Report Identifies Beginnings of Competitive Marketplace for Search Privacy
For immediate release:
August 8, 2007
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WASHINGTON -- In a trend that could substantially benefit Internet users, the largest Internet search companies are beginning to aggressively compete with one another to offer stronger privacy protections, according to a report published today by the Center for Democracy and Technology (CDT).
Until recently, most of the major Internet search engines kept detailed -- and potentially personally identifiable -- records of their customers' searches for as long as they deemed them useful, which generally meant indefinitely. In a string of recent announcements, the companies announced steps they were taking to delete old user data, strip the personally identifiable information out of stored search records, and, in one case, give users the option to have all of their search records deleted.
CDT's Search Privacy Practices report details and compares the revamped privacy policies of the five largest search providers and offers recommendations for both the industry and lawmakers for how to strengthen privacy protections even further. The report is online at http://www.cdt.org/privacy/20070808searchprivacy.pdf.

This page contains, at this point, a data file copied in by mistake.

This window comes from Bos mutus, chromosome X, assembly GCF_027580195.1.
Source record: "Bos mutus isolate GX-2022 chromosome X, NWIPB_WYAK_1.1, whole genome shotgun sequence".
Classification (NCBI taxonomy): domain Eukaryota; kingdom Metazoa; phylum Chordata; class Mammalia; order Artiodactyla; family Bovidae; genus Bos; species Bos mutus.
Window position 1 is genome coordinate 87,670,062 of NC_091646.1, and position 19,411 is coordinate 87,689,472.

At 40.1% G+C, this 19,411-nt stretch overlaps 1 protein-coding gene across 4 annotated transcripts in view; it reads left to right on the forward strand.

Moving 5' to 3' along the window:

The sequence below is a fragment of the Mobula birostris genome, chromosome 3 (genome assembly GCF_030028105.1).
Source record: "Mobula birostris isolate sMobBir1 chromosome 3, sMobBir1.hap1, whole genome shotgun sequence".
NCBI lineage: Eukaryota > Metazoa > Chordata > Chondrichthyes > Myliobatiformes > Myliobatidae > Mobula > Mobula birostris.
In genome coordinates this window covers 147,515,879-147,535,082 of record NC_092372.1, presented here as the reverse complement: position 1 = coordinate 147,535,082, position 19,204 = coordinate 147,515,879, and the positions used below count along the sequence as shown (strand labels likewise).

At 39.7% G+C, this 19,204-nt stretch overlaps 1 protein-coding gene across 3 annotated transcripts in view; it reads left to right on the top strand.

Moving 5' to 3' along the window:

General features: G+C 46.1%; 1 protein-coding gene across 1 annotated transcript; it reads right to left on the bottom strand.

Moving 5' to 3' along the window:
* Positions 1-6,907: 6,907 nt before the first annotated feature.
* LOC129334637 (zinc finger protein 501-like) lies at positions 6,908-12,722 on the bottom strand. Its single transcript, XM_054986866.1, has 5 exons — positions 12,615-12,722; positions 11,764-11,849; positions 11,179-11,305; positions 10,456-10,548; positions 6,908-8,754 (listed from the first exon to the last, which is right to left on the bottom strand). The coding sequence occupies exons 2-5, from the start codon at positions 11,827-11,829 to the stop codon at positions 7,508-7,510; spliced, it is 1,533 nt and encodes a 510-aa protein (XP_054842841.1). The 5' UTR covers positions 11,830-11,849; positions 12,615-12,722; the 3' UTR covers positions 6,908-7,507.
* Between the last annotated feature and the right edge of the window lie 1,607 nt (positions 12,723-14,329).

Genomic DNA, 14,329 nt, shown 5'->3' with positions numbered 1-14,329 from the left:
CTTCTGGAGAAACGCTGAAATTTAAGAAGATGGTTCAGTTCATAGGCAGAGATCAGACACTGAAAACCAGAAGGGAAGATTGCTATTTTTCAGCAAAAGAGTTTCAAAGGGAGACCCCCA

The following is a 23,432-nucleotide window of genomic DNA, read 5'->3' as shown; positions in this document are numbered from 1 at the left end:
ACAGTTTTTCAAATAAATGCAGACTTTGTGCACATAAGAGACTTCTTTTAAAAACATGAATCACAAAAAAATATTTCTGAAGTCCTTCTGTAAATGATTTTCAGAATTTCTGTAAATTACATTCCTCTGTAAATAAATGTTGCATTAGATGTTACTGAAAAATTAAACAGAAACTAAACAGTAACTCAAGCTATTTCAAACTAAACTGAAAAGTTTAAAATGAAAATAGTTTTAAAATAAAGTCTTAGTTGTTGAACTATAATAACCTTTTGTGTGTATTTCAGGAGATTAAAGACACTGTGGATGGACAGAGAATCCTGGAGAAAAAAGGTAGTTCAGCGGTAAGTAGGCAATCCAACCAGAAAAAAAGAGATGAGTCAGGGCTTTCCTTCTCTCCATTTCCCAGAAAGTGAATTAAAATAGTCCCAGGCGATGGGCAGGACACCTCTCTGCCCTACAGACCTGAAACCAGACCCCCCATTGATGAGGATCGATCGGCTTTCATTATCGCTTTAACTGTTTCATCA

"We hope this signals the emergence of a new competitive marketplace for privacy," CDT President Leslie Harris said. "By themselves, these recent changes represent only a small step toward providing users the full range of privacy protections they need and deserve, but if this competitive push continues it can only stand to benefit consumers."
The report acknowledges that there are legitimate reasons for companies to retain some search records for a limited time, but recommends that companies continue to aggressively seek new ways to give users greater control over their personally identifiable data. The report also notes that industry self-regulation -- while vital -- is only one part of a broader privacy solution.
"It's encouraging to see the nation's largest Internet companies taking search privacy seriously," said CDT Deputy Director Ari Schwartz. "Now it's time for Congress to do its part by passing a robust federal law that brings our consumer privacy protections up to the level that users expect."
About CDT: The Center for Democracy and Technology works to promote democratic values and constitutional liberties in the digital age. With expertise in law, technology, and policy, CDT seeks practical solutions to enhance free expression and privacy in global communications technologies. CDT is dedicated to building consensus among all parties interested in the future of the Internet and other new communications media.